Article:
Floral diversion complete. Resuming the news from this weekend.

WOW. What a weekend it was! My beyond beauteous friend, Clare, married her best friend, Michael at the Holy Virgin Russian Orthodox Cathedral (the old one) in San Francisco. I was honored to be a bridesmaid and had the absolute best time being there in support of her. It was, of course, quite a struggle physically, and I unfortunately could not participate in every single event. Such is life when your Crohn’s Disease is out of control and unmanageable. (Let’s not forget, however, that my first Remicade infusion is on Friday).

It is positively official that I could not be more elated for Clare and Michael. There are couples out there that just give you a certain feeling. That feeling of: God, you’ve proven yet again that You know what You’re doing. This couple is meant to be. And it’s awesome.

The wedding was breath-taking, and I had such fun being with the other bridesmaids and Clare’s family. And Adam did too! He hung with the girls all weekend and served as our bag-carrier, valet, and concierge. (You had to be there). And he was always good for a laugh. What an angel that man is.

As much as I am dying to share photos of the wedding, I think I will wait for the professionals. (Fun fact, the photographer was the same one who shot Adam’s and my wedding. He and his wife are just the dearest people and we had a blast seeing them again. Anyone need a fantastic Orthodox wedding photographer? I’ve got a referral for you.)

It was also an especially enchanting trip because it was Adam’s first to San Francisco! (Which just so happens to be basically my favorite city.) He was blown away by both cathedrals (particularly the new one, of course, with Saint John the Wonderworker’s relics). But that part was a given! We knew he’d love all the Orthodox activities. But you know what else? He dug the city. He really did. In his words: “I have to admit, San Francisco is a pretty cool place.” Says the Montana country boy! Love love love it.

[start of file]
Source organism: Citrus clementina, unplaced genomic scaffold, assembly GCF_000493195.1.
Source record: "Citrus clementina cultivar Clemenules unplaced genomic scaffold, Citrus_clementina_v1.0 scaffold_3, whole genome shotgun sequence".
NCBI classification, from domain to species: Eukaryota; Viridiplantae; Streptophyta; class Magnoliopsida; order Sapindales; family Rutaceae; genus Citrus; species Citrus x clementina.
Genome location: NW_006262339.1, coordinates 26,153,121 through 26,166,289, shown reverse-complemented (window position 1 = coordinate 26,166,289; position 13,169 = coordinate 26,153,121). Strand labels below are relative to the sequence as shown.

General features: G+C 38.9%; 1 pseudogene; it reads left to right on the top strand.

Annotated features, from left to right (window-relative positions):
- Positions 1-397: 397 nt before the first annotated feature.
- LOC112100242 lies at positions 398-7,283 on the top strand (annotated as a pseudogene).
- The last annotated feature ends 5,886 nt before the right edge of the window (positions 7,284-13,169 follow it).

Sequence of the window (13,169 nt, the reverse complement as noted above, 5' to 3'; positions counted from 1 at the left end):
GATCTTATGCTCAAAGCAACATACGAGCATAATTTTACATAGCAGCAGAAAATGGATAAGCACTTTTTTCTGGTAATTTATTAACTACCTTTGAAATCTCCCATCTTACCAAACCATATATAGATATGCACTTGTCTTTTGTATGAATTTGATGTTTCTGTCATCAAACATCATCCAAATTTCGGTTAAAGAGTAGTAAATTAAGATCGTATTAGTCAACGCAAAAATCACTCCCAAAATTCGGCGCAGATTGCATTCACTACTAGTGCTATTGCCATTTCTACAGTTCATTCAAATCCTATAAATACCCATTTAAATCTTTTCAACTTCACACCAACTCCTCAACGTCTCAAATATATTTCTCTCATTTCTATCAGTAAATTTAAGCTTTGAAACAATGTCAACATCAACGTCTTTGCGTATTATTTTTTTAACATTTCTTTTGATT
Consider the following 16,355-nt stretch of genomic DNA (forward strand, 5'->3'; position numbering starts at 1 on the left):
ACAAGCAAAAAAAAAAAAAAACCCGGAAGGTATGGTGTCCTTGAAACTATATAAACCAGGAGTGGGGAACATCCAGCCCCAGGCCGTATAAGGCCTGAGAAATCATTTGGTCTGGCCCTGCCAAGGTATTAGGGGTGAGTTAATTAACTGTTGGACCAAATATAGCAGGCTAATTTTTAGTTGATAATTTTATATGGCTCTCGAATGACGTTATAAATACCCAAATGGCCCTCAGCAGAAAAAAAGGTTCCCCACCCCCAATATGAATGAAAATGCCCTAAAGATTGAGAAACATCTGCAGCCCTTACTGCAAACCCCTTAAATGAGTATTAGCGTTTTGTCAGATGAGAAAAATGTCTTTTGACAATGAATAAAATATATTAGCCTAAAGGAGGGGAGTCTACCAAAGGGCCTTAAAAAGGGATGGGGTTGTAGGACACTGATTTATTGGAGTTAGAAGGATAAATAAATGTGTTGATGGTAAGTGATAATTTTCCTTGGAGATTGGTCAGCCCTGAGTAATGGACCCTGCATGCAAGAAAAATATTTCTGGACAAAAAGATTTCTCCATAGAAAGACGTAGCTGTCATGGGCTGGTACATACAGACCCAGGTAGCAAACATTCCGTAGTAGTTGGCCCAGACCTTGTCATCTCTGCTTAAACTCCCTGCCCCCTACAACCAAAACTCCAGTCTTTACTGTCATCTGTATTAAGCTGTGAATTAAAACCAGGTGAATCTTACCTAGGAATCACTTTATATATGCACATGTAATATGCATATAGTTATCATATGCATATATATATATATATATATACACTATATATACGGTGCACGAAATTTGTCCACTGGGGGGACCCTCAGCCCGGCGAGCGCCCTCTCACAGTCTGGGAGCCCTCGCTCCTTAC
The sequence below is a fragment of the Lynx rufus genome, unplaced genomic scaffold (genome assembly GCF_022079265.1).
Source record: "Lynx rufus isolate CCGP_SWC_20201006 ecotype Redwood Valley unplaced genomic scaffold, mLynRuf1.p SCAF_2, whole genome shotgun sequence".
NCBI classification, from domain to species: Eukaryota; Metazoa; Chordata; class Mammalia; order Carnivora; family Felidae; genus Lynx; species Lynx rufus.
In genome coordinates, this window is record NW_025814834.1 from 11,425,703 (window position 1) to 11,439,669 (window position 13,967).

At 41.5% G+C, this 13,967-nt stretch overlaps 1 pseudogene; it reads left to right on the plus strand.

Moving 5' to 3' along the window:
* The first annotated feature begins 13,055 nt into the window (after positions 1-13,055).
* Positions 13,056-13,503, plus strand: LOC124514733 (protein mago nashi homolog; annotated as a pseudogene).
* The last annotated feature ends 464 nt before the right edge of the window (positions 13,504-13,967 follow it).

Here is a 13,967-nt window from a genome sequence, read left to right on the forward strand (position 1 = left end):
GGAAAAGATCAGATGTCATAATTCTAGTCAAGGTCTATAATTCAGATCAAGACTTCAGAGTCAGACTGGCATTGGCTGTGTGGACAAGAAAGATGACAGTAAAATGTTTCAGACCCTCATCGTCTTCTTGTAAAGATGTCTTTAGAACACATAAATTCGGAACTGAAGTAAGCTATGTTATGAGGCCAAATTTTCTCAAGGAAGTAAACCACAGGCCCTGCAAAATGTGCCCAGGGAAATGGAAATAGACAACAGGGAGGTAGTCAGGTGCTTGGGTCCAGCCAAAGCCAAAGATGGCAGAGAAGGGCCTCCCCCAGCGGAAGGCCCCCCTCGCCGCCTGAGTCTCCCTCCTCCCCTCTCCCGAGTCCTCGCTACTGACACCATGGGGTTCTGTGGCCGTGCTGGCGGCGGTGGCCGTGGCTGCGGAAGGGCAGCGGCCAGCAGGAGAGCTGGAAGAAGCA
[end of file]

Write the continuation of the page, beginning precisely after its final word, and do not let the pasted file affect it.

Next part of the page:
Saturday night, before the wedding, we stayed at The Chateau Tivoli Bed & Breakfast, which is an absolutely stunning (albeit, somewhat creepy) old Victorian mansion in the heart of San Francisco, just a couple blocks from the Old Cathedral. Gee whiz, this place was nifty. Adam and I stayed in the Isadora Duncan room. We were on top of the world with excitement. It was our first stay in an exciting new place since our honeymoon! We took some Clue-esque photographs and laughed an awful lot. (Being married is so much fun.)


It was hard to see an end to the wedding festivities. It meant leaving San Francisco, saying goodbye to new friends, and saying goodbye to my dearest Clare. But alas, the reception was over and it was time to go….
….to my parent’s house outside of Sacramento!

It was such a quick “hi and goodbye” kind of a visit, but even that is better than nothing. We just barely got to spend time with my little sister, Teresa, and my dad. And we spent only slightly more time than that with my mom. But it was a merry and welcomed visit, nonetheless.

Here is a short summary of our visit, in photos.



My mom is growing some stunning roses.

And it was so good to be back with Teresa’s charming and hilarious goats.




And the cats.


And especially my mom.


And I gotta say, there’s still something so magical and surreal about having Adam in California.

And last but not least, let’s not ignore my dad’s shenanigans and his rebellious (and conscious) choice to proudly hang the California Republic flag, without an American flag.

I will never stop appreciating my family’s eccentricity.

Adam and I are now back in Washington with our beloved kitty who seems to truly be as overjoyed to see us as we are to see him.

No matter how short and how enchanting a trip is, it always always always feels good to come home.

A Small Hiatus and Some Rather Cute Cat Photos (Plus a Shiny New Tea Kettle)

Hello Reader,
Things have been a little slow going around these parts lately. It is safe to say that March two thousand and fifteen will surely not go down in history as the best month I have ever lived. Hopefully it will be the only month in my existence that I can utter these words: Migraines are taking over my life! 

Is that enough said? I think it’s enough said.

Instead…let’s bring on the cat photos! Those are always welcome in my book.





And as promised…New tea kettle! It suits us.0

I hope to write more very soon! Many things to be reported…